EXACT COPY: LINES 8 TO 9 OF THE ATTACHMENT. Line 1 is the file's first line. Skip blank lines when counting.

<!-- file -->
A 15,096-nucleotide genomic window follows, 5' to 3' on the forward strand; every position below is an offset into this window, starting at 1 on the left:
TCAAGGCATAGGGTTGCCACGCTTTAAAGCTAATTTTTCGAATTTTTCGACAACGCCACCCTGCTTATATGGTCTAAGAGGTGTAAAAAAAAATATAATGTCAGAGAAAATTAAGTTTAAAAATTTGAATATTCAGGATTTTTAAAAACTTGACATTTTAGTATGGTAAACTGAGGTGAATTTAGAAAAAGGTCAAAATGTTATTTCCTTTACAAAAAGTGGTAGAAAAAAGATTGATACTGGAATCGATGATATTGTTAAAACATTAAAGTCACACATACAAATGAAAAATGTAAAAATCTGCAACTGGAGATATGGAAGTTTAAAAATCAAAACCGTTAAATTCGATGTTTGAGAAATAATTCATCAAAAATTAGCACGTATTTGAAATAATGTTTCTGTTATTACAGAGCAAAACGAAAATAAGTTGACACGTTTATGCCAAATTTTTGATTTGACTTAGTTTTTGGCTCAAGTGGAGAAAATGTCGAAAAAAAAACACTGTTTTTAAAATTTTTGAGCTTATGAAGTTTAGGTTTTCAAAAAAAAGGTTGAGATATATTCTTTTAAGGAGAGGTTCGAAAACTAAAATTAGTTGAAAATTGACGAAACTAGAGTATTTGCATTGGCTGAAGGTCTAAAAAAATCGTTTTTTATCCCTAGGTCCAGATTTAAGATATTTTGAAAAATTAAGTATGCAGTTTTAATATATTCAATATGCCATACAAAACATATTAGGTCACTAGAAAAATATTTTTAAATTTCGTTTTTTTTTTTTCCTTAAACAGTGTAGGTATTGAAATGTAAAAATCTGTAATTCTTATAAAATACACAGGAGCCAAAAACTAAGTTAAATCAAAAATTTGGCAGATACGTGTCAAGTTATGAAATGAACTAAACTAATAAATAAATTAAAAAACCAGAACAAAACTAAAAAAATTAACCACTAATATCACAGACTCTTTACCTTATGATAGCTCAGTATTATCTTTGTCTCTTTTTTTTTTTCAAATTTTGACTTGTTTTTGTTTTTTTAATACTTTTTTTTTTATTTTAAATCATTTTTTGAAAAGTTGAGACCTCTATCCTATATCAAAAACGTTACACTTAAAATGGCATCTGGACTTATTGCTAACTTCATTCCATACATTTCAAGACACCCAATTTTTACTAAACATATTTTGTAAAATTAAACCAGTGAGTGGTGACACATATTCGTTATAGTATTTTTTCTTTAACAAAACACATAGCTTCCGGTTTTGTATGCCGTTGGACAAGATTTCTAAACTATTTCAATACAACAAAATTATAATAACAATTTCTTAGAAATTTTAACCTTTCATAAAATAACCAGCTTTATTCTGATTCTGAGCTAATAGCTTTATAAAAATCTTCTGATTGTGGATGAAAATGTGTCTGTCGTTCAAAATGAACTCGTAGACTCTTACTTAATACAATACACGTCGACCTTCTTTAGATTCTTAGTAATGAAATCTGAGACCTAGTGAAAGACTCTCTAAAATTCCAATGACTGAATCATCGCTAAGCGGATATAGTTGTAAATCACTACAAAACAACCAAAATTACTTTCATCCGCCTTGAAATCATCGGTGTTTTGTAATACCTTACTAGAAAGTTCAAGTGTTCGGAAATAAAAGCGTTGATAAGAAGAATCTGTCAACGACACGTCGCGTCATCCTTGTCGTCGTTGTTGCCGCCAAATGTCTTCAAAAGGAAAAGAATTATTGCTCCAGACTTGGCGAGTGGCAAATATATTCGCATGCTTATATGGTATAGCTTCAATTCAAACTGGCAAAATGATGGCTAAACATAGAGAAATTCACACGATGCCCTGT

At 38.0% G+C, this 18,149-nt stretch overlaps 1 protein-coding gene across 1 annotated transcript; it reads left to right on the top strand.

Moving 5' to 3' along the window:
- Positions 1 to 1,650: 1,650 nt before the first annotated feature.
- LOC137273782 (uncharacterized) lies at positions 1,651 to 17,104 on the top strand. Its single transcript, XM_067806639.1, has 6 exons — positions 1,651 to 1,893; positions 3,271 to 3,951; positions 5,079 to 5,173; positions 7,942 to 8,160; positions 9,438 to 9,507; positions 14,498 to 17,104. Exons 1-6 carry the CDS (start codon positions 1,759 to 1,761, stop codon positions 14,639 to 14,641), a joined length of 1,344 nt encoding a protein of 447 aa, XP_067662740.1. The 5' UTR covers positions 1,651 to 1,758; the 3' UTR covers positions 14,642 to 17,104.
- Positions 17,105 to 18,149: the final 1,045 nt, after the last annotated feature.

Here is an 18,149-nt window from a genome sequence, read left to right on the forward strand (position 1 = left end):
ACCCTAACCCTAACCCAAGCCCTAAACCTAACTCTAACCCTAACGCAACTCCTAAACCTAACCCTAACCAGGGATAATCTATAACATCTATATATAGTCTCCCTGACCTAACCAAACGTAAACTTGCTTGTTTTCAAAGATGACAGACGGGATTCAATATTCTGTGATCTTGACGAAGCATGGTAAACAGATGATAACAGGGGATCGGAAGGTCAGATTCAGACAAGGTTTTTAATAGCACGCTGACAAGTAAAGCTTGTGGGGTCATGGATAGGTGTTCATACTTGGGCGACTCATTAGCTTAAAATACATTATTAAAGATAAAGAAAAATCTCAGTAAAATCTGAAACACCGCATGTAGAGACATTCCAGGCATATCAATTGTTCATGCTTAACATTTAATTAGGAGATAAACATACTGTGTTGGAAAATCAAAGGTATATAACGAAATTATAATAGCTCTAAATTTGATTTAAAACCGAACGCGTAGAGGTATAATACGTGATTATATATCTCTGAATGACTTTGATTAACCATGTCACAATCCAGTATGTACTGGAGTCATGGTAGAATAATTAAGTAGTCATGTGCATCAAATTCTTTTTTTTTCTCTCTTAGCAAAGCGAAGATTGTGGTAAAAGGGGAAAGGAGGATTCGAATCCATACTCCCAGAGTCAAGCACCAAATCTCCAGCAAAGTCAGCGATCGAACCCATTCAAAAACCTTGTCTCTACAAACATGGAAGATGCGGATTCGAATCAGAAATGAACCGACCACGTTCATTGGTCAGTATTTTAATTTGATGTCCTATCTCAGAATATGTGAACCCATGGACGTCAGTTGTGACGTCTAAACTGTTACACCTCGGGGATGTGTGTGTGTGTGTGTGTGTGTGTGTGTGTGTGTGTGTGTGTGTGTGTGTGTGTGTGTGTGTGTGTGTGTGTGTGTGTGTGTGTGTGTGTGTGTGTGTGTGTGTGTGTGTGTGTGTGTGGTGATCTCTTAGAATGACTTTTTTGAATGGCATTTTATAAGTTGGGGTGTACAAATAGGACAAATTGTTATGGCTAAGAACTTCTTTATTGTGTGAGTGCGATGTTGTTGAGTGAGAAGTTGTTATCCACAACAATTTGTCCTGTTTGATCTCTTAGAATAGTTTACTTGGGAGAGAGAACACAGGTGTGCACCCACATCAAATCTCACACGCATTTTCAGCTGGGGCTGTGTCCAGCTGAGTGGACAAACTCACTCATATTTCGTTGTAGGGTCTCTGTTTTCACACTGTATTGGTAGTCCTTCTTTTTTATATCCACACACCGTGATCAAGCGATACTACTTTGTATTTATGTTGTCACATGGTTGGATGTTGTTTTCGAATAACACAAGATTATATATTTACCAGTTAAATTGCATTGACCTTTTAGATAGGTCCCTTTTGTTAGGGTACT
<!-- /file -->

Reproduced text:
Here is an 18,149-nt window from a genome sequence, read left to right on the forward strand (position 1 = left end):
ACCCTAACCCTAACCCAAGCCCTAAACCTAACTCTAACCCTAACGCAACTCCTAAACCTAACCCTAACCAGGGATAATCTATAACATCTATATATAGTCTCCCTGACCTAACCAAACGTAAACTTGCTTGTTTTCAAAGATGACAGACGGGATTCAATATTCTGTGATCTTGACGAAGCATGGTAAACAGATGATAACAGGGGATCGGAAGGTCAGATTCAGACAAGGTTTTTAATAGCACGCTGACAAGTAAAGCTTGTGGGGTCATGGATAGGTGTTCATACTTGGGCGACTCATTAGCTTAAAATACATTATTAAAGATAAAGAAAAATCTCAGTAAAATCTGAAACACCGCATGTAGAGACATTCCAGGCATATCAATTGTTCATGCTTAACATTTAATTAGGAGATAAACATACTGTGTTGGAAAATCAAAGGTATATAACGAAATTATAATAGCTCTAAATTTGATTTAAAACCGAACGCGTAGAGGTATAATACGTGATTATATATCTCTGAATGACTTTGATTAACCATGTCACAATCCAGTATGTACTGGAGTCATGGTAGAATAATTAAGTAGTCATGTGCATCAAATTCTTTTTTTTTCTCTCTTAGCAAAGCGAAGATTGTGGTAAAAGGGGAAAGGAGGATTCGAATCCATACTCCCAGAGTCAAGCACCAAATCTCCAGCAAAGTCAGCGATCGAACCCATTCAAAAACCTTGTCTCTACAAACATGGAAGATGCGGATTCGAATCAGAAATGAACCGACCACGTTCATTGGTCAGTATTTTAATTTGATGTCCTATCTCAGAATATGTGAACCCATGGACGTCAGTTGTGACGTCTAAACTGTTACACCTCGGGGATGTGTGTGTGTGTGTGTGTGTGTGTGTGTGTGTGTGTGTGTGTGTGTGTGTGTGTGTGTGTGTGTGTGTGTGTGTGTGTGTGTGTGTGTGTGTGTGTGTGTGTGTGTGTGTGTGTGTGTGGTGATCTCTTAGAATGACTTTTTTGAATGGCATTTTATAAGTTGGGGTGTACAAATAGGACAAATTGTTATGGCTAAGAACTTCTTTATTGTGTGAGTGCGATGTTGTTGAGTGAGAAGTTGTTATCCACAACAATTTGTCCTGTTTGATCTCTTAGAATAGTTTACTTGGGAGAGAGAACACAGGTGTGCACCCACATCAAATCTCACACGCATTTTCAGCTGGGGCTGTGTCCAGCTGAGTGGACAAACTCACTCATATTTCGTTGTAGGGTCTCTGTTTTCACACTGTATTGGTAGTCCTTCTTTTTTATATCCACACACCGTGATCAAGCGATACTACTTTGTATTTATGTTGTCACATGGTTGGATGTTGTTTTCGAATAACACAAGATTATATATTTACCAGTTAAATTGCATTGACCTTTTAGATAGGTCCCTTTTGTTAGGGTACT